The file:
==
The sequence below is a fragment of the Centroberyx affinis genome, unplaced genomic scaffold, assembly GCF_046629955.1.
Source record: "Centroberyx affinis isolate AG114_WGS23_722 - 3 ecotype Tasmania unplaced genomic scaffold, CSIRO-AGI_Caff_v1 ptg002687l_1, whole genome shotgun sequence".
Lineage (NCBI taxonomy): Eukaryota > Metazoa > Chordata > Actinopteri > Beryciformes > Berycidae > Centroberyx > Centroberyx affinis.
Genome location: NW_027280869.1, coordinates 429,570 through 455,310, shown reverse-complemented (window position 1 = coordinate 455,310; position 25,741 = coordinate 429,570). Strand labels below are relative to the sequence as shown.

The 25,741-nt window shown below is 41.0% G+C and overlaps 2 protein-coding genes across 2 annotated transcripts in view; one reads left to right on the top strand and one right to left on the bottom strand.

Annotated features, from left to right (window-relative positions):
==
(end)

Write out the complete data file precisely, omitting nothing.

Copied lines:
The sequence below is a fragment of the Centroberyx affinis genome, unplaced genomic scaffold, assembly GCF_046629955.1.
Source record: "Centroberyx affinis isolate AG114_WGS23_722 - 3 ecotype Tasmania unplaced genomic scaffold, CSIRO-AGI_Caff_v1 ptg002687l_1, whole genome shotgun sequence".
Lineage (NCBI taxonomy): Eukaryota > Metazoa > Chordata > Actinopteri > Beryciformes > Berycidae > Centroberyx > Centroberyx affinis.
Genome location: NW_027280869.1, coordinates 429,570 through 455,310, shown reverse-complemented (window position 1 = coordinate 455,310; position 25,741 = coordinate 429,570). Strand labels below are relative to the sequence as shown.

The 25,741-nt window shown below is 41.0% G+C and overlaps 2 protein-coding genes across 2 annotated transcripts in view; one reads left to right on the top strand and one right to left on the bottom strand.

Annotated features, from left to right (window-relative positions):